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Lesney Products Homerton Road London Borough of Hackney

Gill, Jonathan Lesney Products Homerton Road London Borough of Hackney. [Client Report] (Unpublished)

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Abstract

Oxford Archaeology have undertaken a programme of historic building recording and investigation at the large Lesney Products factory adjacent to Homerton Road in London Borough of Hackney. The recording has been undertaken as a condition of planning approval granted by London Borough of Hackney for the demolition of the complex and the redevelopment of the site by Telford Homes. Lesney Products & Co Ltd was a manufacturing firm established in the immediate post-war period which enjoyed huge growth in the later 1950s and 1960s, almost entirely based on the production of Matchbox Toys. The factory in the current study was opened in 1969 as part of a great expansion in Lesney's capacity but rather than producing toy cars this complex appears to have housed the company's non-toy side of the business and to have produced other commercial die-castings. The company went into liquidation in 1982 and the Matchbox brand was sold but the Homerton Road plant (that in the current study) continued to produce castings and plastic parts for electrical appliances until relatively recently. The surviving branch of Lesney Products have since moved to different premises. The existing non-listed buildings are of relatively recent date and of limited historical significance. They are however of some social interest, partly due to the widespread and enduring appeal of Matchbox Toys although this is limited by the fact that the toys were not manufactured at this plant. The company was among Hackney's largest employers in the 1960s and 1970s and there will no doubt be many people still living who worked at this plant and have happy memories from their time there. The high profile nature of the building, especially the tall southern elevation with a large sign for 'Lesney Matchbox Toys' will have made the building a well-known local landmark. As well as the social interest the building is also of some architectural and industrial archaeological interest. The building is designed in an attractive modernist style where the structural frame is expressed on the exterior of the building and there is considerable variety in the massing and materials used. It is a good example of industrial architecture and of a planned factory from the 1960s. The industrial archaeological interest comes from the survival of a number of internal features relating to the former use of the building (foundry, conveyor belts etc) and the understanding of the complex is considerably enhanced by an excellent set of 1960s architects drawings. In the 19th and for much of the 20th century Hackney was an important manufacturing centre and the Lesney Factory with its industrial character is symbolic of this now largely lost heritage.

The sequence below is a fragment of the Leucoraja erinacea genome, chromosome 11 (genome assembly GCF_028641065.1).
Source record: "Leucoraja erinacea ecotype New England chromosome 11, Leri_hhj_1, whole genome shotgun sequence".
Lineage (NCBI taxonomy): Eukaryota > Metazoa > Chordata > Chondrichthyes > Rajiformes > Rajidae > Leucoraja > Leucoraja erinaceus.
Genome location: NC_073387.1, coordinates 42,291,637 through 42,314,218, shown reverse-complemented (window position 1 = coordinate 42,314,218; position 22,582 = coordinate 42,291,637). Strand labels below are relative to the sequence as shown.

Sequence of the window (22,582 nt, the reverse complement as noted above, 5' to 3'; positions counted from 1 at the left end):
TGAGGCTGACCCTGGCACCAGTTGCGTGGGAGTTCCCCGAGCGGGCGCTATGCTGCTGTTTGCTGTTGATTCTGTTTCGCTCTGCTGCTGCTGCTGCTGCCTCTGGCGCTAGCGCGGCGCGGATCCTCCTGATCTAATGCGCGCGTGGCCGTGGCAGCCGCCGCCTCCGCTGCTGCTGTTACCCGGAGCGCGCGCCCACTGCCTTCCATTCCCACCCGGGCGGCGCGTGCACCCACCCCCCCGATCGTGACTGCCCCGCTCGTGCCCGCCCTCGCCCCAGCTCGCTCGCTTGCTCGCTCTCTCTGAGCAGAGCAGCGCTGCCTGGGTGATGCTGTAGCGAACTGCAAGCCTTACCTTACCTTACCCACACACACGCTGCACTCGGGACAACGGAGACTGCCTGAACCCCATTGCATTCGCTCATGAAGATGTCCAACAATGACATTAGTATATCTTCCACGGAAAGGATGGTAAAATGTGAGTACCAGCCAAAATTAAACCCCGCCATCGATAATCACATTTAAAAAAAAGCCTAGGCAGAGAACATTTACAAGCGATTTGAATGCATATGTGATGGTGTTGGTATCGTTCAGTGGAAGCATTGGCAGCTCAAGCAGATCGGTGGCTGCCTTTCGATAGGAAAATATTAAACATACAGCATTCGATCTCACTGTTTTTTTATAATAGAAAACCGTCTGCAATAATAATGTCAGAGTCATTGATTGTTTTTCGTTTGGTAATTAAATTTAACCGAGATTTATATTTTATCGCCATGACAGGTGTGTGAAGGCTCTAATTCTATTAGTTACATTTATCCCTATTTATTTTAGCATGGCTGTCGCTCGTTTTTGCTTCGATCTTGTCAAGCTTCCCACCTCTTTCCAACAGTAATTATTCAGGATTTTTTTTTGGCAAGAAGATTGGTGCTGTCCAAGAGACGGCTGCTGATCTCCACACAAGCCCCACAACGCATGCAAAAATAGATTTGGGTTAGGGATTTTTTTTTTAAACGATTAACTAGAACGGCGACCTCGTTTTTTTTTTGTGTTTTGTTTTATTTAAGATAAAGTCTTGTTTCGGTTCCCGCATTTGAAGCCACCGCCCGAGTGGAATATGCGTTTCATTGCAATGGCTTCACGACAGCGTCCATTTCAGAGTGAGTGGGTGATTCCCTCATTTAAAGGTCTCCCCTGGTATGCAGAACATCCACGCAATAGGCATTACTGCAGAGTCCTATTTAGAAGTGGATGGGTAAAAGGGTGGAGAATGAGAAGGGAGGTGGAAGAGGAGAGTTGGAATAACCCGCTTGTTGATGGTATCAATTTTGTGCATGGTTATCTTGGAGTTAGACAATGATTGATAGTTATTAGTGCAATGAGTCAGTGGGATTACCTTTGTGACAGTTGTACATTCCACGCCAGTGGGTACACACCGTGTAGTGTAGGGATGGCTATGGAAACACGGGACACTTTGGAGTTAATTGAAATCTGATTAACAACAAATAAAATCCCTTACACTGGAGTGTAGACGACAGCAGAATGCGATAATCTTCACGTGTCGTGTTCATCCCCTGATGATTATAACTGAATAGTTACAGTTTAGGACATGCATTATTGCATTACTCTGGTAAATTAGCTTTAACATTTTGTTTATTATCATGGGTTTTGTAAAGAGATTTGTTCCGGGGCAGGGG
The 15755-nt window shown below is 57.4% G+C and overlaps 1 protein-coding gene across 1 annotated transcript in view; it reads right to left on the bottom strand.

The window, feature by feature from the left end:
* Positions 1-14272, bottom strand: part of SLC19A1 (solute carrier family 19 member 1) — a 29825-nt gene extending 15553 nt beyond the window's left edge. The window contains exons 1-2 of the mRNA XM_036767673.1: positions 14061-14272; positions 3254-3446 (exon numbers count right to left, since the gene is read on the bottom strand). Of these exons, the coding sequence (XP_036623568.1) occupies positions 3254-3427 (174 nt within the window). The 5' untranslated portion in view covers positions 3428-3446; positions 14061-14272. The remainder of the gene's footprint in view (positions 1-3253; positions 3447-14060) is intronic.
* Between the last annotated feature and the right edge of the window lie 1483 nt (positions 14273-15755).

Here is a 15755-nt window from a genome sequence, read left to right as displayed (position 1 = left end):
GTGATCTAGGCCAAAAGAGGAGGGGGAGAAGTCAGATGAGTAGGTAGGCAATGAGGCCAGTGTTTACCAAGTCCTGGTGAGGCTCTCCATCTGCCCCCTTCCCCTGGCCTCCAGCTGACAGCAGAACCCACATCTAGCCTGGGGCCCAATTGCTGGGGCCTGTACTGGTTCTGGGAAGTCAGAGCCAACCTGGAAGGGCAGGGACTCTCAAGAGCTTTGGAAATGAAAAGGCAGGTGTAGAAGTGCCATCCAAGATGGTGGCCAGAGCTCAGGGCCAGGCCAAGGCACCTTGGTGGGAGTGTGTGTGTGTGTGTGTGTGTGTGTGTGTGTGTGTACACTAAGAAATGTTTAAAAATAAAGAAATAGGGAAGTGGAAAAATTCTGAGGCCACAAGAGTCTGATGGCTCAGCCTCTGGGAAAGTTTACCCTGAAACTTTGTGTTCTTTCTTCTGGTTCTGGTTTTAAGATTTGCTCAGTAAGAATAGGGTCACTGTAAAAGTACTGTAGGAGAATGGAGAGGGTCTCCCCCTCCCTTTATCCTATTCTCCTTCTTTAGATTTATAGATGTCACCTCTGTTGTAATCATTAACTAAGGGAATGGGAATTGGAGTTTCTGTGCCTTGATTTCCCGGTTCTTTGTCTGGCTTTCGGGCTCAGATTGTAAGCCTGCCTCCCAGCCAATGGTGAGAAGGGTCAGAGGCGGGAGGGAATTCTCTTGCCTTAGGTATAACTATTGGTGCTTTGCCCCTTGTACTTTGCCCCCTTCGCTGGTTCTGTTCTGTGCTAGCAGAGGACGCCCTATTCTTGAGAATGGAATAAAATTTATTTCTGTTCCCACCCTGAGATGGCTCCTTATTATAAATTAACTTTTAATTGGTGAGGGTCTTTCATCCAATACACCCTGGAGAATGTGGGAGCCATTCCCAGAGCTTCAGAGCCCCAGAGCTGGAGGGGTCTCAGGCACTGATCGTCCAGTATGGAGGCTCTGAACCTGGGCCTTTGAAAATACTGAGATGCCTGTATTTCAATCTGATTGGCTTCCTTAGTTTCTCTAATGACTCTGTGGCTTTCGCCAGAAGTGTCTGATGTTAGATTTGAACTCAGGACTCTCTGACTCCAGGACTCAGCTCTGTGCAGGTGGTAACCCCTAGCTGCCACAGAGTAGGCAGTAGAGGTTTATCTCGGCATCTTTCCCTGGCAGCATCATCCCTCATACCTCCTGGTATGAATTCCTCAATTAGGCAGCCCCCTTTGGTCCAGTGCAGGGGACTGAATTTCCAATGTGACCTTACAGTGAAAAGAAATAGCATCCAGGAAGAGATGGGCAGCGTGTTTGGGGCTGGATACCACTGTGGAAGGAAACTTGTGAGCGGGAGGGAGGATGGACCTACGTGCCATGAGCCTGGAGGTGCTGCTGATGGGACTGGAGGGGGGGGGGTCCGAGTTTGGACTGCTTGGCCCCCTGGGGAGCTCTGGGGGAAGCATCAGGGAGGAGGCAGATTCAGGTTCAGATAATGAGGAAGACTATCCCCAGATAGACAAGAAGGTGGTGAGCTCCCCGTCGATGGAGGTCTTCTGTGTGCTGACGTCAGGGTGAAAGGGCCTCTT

Item Type:Client Report
Subjects:Geographical Areas > English Counties > Greater London
Period > UK Periods > Post Medieval 1540 - 1901 AD
ID Code:1308
Deposited By: Scott
Deposited On:07 Jan 2014 10:14
Last Modified:07 Jan 2014 10:14

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